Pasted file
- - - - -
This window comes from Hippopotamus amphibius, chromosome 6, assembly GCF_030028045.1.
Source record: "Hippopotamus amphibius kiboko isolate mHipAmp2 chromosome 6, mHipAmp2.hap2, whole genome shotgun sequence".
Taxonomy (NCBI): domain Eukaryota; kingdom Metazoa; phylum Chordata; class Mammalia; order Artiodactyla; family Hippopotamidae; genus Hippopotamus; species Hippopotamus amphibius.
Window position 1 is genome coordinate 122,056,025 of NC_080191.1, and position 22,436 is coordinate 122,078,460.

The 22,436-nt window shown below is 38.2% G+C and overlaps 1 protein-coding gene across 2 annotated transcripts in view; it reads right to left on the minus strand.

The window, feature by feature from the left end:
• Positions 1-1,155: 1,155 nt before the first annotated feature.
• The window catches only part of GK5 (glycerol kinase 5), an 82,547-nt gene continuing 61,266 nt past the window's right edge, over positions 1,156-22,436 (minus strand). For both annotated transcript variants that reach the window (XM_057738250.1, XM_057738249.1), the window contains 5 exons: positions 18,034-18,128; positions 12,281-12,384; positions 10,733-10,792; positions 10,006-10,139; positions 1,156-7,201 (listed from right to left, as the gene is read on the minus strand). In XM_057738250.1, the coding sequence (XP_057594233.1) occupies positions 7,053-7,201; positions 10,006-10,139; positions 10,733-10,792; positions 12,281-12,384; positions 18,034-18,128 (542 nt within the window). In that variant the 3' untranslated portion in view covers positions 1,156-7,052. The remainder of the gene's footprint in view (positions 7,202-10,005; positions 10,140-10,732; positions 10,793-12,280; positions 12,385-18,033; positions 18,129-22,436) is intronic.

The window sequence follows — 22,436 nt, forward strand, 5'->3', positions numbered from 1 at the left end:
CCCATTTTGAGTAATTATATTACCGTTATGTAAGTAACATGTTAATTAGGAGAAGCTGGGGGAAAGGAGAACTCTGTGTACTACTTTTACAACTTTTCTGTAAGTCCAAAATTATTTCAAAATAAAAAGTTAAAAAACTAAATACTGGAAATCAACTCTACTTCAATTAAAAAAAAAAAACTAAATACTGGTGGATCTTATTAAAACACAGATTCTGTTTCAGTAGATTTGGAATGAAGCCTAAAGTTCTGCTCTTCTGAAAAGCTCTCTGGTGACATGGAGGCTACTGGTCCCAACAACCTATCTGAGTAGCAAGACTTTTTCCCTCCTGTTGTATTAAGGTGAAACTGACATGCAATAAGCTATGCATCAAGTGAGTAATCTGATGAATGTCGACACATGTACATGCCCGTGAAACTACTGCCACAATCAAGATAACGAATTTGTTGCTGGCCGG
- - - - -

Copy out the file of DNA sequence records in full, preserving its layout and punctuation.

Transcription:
This window comes from Hippopotamus amphibius, chromosome 6, assembly GCF_030028045.1.
Source record: "Hippopotamus amphibius kiboko isolate mHipAmp2 chromosome 6, mHipAmp2.hap2, whole genome shotgun sequence".
Taxonomy (NCBI): domain Eukaryota; kingdom Metazoa; phylum Chordata; class Mammalia; order Artiodactyla; family Hippopotamidae; genus Hippopotamus; species Hippopotamus amphibius.
Window position 1 is genome coordinate 122,056,025 of NC_080191.1, and position 22,436 is coordinate 122,078,460.

The 22,436-nt window shown below is 38.2% G+C and overlaps 1 protein-coding gene across 2 annotated transcripts in view; it reads right to left on the minus strand.

The window, feature by feature from the left end:
• Positions 1-1,155: 1,155 nt before the first annotated feature.
• The window catches only part of GK5 (glycerol kinase 5), an 82,547-nt gene continuing 61,266 nt past the window's right edge, over positions 1,156-22,436 (minus strand). For both annotated transcript variants that reach the window (XM_057738250.1, XM_057738249.1), the window contains 5 exons: positions 18,034-18,128; positions 12,281-12,384; positions 10,733-10,792; positions 10,006-10,139; positions 1,156-7,201 (listed from right to left, as the gene is read on the minus strand). In XM_057738250.1, the coding sequence (XP_057594233.1) occupies positions 7,053-7,201; positions 10,006-10,139; positions 10,733-10,792; positions 12,281-12,384; positions 18,034-18,128 (542 nt within the window). In that variant the 3' untranslated portion in view covers positions 1,156-7,052. The remainder of the gene's footprint in view (positions 7,202-10,005; positions 10,140-10,732; positions 10,793-12,280; positions 12,385-18,033; positions 18,129-22,436) is intronic.

The window sequence follows — 22,436 nt, forward strand, 5'->3', positions numbered from 1 at the left end:
CCCATTTTGAGTAATTATATTACCGTTATGTAAGTAACATGTTAATTAGGAGAAGCTGGGGGAAAGGAGAACTCTGTGTACTACTTTTACAACTTTTCTGTAAGTCCAAAATTATTTCAAAATAAAAAGTTAAAAAACTAAATACTGGAAATCAACTCTACTTCAATTAAAAAAAAAAAACTAAATACTGGTGGATCTTATTAAAACACAGATTCTGTTTCAGTAGATTTGGAATGAAGCCTAAAGTTCTGCTCTTCTGAAAAGCTCTCTGGTGACATGGAGGCTACTGGTCCCAACAACCTATCTGAGTAGCAAGACTTTTTCCCTCCTGTTGTATTAAGGTGAAACTGACATGCAATAAGCTATGCATCAAGTGAGTAATCTGATGAATGTCGACACATGTACATGCCCGTGAAACTACTGCCACAATCAAGATAACGAATTTGTTGCTGGCCGG